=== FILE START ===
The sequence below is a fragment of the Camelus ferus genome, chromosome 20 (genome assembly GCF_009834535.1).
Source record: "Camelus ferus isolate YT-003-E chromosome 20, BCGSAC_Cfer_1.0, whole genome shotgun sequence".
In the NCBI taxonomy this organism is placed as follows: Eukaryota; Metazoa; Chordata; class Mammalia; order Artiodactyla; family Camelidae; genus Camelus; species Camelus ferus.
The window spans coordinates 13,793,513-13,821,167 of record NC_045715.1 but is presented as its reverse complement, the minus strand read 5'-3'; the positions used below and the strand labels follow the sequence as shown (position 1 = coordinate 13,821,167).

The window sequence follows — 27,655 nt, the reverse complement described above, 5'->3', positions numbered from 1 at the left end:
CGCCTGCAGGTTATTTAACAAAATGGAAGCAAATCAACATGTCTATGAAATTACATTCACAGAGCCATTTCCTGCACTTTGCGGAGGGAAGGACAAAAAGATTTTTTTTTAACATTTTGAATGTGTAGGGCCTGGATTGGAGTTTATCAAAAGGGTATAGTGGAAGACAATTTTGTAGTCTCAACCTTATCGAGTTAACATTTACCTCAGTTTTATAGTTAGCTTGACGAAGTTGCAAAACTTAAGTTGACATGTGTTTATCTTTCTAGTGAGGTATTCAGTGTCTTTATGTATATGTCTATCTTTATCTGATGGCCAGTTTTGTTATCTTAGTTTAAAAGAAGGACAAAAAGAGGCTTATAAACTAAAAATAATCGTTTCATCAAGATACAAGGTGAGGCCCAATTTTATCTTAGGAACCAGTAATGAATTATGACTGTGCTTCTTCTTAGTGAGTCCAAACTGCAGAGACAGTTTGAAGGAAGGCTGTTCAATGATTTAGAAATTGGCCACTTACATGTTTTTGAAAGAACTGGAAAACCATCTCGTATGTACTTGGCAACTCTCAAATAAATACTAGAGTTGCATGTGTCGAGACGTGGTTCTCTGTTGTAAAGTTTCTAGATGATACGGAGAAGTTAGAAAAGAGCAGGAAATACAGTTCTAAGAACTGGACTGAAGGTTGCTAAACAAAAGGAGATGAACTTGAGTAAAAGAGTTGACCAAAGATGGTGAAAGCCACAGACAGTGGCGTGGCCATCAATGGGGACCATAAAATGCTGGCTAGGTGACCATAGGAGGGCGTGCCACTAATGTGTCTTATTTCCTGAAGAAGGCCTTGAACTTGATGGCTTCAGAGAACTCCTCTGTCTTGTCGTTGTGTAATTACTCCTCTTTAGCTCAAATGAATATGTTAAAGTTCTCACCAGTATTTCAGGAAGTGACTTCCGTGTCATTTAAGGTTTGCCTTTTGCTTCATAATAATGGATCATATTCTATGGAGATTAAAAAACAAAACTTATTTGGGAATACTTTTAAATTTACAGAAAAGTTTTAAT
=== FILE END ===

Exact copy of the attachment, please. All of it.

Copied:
The sequence below is a fragment of the Camelus ferus genome, chromosome 20 (genome assembly GCF_009834535.1).
Source record: "Camelus ferus isolate YT-003-E chromosome 20, BCGSAC_Cfer_1.0, whole genome shotgun sequence".
In the NCBI taxonomy this organism is placed as follows: Eukaryota; Metazoa; Chordata; class Mammalia; order Artiodactyla; family Camelidae; genus Camelus; species Camelus ferus.
The window spans coordinates 13,793,513-13,821,167 of record NC_045715.1 but is presented as its reverse complement, the minus strand read 5'-3'; the positions used below and the strand labels follow the sequence as shown (position 1 = coordinate 13,821,167).

The window sequence follows — 27,655 nt, the reverse complement described above, 5'->3', positions numbered from 1 at the left end:
CGCCTGCAGGTTATTTAACAAAATGGAAGCAAATCAACATGTCTATGAAATTACATTCACAGAGCCATTTCCTGCACTTTGCGGAGGGAAGGACAAAAAGATTTTTTTTTAACATTTTGAATGTGTAGGGCCTGGATTGGAGTTTATCAAAAGGGTATAGTGGAAGACAATTTTGTAGTCTCAACCTTATCGAGTTAACATTTACCTCAGTTTTATAGTTAGCTTGACGAAGTTGCAAAACTTAAGTTGACATGTGTTTATCTTTCTAGTGAGGTATTCAGTGTCTTTATGTATATGTCTATCTTTATCTGATGGCCAGTTTTGTTATCTTAGTTTAAAAGAAGGACAAAAAGAGGCTTATAAACTAAAAATAATCGTTTCATCAAGATACAAGGTGAGGCCCAATTTTATCTTAGGAACCAGTAATGAATTATGACTGTGCTTCTTCTTAGTGAGTCCAAACTGCAGAGACAGTTTGAAGGAAGGCTGTTCAATGATTTAGAAATTGGCCACTTACATGTTTTTGAAAGAACTGGAAAACCATCTCGTATGTACTTGGCAACTCTCAAATAAATACTAGAGTTGCATGTGTCGAGACGTGGTTCTCTGTTGTAAAGTTTCTAGATGATACGGAGAAGTTAGAAAAGAGCAGGAAATACAGTTCTAAGAACTGGACTGAAGGTTGCTAAACAAAAGGAGATGAACTTGAGTAAAAGAGTTGACCAAAGATGGTGAAAGCCACAGACAGTGGCGTGGCCATCAATGGGGACCATAAAATGCTGGCTAGGTGACCATAGGAGGGCGTGCCACTAATGTGTCTTATTTCCTGAAGAAGGCCTTGAACTTGATGGCTTCAGAGAACTCCTCTGTCTTGTCGTTGTGTAATTACTCCTCTTTAGCTCAAATGAATATGTTAAAGTTCTCACCAGTATTTCAGGAAGTGACTTCCGTGTCATTTAAGGTTTGCCTTTTGCTTCATAATAATGGATCATATTCTATGGAGATTAAAAAACAAAACTTATTTGGGAATACTTTTAAATTTACAGAAAAGTTTTAAT